Here, I'm going to share many of the high-level considerations you need to make if you're deciding to run your app on a VPS. Because there is so much to consider, I'll be giving you some guidelines and links to reference to learn more (rather than a detailed code tutorial on each).

Security & System Administration#

Unlike our personal computers, a VPS is publicly accessible. We would be responsible for the security of our instance. There's a lot that we'd have to consider: security updates, user logins, permissions, and firewall rules to name a few.

We also need to ensure that our app starts up with the system and stays running. systemd is the standard approach to handle this on linux systems. However, some people like using tools like [pm2](https://pm2.io/doc/en/runtime/overview/) for this.

We'd also need to set up MongoDB on our server instance. So far, we've been using the MongoDB database that we've been running locally.

HTTPS#

The next thing we'd have to take care of is HTTPS. Because our app relies on authentication, it needs to use HTTPS when running in production so that the traffic is encrypted. If we do not make sure the traffic is encrypted, our authentication tokens will be sent in plain-text over the public internet. Any user's authentication token could be copied and used by a bad actor.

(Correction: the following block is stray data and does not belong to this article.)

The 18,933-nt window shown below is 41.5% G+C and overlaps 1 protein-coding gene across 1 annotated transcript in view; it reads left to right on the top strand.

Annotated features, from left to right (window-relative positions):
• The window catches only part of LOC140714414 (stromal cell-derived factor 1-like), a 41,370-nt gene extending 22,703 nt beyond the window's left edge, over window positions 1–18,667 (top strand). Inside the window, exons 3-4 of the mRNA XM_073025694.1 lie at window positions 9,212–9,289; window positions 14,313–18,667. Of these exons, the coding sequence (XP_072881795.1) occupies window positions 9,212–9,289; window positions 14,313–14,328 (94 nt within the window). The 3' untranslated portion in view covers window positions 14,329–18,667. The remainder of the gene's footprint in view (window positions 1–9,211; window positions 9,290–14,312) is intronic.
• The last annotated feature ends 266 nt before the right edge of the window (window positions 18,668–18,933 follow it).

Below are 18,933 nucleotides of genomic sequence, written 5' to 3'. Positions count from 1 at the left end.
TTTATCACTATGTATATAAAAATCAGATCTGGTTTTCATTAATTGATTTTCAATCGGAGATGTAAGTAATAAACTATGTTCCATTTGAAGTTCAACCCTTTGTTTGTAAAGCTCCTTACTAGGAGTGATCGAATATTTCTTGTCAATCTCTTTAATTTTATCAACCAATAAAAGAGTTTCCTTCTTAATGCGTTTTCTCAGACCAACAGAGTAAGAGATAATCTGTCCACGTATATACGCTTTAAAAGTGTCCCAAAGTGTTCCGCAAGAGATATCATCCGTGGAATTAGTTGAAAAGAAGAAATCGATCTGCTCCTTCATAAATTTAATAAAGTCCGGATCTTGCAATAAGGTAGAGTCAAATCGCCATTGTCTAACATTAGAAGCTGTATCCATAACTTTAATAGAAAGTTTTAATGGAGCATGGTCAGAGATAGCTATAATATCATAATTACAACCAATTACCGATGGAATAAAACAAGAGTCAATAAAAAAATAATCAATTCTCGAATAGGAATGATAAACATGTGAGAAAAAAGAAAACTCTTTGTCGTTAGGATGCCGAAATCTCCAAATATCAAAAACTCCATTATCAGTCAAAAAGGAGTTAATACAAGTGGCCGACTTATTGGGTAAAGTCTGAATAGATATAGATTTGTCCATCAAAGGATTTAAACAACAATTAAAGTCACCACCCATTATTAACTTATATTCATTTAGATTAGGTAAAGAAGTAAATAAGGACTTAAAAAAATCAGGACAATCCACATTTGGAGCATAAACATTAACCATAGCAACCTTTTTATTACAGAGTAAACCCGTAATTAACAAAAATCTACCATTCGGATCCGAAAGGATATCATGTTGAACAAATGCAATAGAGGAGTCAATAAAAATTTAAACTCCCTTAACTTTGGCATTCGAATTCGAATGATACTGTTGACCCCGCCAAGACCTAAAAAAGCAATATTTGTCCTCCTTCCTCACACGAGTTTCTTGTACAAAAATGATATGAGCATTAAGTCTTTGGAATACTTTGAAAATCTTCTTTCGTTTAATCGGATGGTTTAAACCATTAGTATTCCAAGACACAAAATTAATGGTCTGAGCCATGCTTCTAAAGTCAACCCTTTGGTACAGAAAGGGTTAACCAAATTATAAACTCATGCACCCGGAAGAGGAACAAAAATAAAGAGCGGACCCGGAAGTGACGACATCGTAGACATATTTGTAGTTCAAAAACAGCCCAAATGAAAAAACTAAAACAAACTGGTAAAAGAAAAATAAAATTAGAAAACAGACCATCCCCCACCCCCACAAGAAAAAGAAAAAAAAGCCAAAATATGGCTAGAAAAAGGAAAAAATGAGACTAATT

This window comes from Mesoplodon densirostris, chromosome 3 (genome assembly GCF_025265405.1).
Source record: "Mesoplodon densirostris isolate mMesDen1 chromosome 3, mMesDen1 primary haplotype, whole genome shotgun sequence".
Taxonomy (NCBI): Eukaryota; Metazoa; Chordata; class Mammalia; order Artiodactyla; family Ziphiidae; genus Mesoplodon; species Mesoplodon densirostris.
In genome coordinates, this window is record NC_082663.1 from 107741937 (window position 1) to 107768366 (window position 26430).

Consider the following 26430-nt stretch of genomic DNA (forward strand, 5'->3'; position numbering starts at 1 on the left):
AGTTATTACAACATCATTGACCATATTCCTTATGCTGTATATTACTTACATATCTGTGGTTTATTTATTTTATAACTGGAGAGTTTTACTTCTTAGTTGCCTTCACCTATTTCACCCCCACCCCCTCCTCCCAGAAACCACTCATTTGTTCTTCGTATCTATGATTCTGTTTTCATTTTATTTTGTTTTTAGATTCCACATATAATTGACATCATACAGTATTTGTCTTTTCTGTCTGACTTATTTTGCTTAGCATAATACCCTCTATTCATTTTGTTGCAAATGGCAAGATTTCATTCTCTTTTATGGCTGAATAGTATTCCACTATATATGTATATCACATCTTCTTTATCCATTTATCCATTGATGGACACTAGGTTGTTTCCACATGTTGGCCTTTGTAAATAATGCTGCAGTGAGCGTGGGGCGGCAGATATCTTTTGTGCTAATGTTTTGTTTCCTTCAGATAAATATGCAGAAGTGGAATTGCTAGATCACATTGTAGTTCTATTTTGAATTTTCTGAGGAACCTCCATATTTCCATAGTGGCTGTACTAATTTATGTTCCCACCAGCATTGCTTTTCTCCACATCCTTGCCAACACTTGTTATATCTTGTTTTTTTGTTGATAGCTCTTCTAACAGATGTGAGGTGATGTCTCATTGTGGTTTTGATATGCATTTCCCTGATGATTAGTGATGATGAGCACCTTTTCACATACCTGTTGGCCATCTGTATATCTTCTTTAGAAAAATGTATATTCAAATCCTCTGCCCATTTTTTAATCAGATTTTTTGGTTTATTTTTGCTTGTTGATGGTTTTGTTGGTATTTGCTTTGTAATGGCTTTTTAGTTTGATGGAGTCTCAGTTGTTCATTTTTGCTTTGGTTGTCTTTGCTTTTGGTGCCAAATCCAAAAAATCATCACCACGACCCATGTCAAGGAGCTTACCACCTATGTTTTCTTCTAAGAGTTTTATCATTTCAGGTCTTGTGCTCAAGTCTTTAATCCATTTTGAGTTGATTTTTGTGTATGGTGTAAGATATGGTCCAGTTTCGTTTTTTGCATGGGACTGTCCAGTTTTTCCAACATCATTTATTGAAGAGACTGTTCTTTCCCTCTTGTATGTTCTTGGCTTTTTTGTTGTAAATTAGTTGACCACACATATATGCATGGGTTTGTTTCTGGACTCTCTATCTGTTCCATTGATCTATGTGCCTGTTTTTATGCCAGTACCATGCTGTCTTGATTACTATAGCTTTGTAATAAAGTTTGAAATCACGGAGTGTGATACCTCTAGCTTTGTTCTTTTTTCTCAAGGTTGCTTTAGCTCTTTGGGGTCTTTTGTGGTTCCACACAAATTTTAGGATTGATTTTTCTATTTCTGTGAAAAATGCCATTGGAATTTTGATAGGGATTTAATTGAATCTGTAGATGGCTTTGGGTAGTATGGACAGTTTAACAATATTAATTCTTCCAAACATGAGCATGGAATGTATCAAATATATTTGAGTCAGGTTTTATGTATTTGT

To use HTTPS for our server we'd need to make sure that our app can provision certificates and run on ports 80 and 443. Provisioning certificates isn't as painful as it used to be thanks to Let's Encrypt and modules like [greenlock-express](https://www.npmjs.com/package/greenlock-express). However, to use ports 80 and 443 our app would need to be run with elevated privileges which comes with additional security and system administration considerations.

Alternatively, we could choose to only handle unencrypted traffic in our Node.js app and use a reverse proxy (Nginx or HAProxy) for TLS termination.

Scaling#

There's another issue with using HTTPS directly in our app. Even if we change our app to run an HTTPS server and run it on privileged ports, by default we could only run a single node process on the instance. Node.js is single-threaded; each process can only utilize a single CPU core. If we wanted to scale our app beyond a single CPU we'd need to change our app to use the [cluster](https://nodejs.org/api/cluster.html#cluster_cluster) module. This would enable us to have a single process bind to ports 80 and 443 and still have multiple processes to handle incoming requests.

If we rely on a reverse proxy, we don't have this issue. Only the proxy will listen to ports 80 and 443, and we are free to run as many copies of our Node.js app on other ports as we'd like. This allows us to scale vertically by running a process for each CPU on our VPS. To handle more traffic, we simply increase the number of cores and amount of memory of our VPS.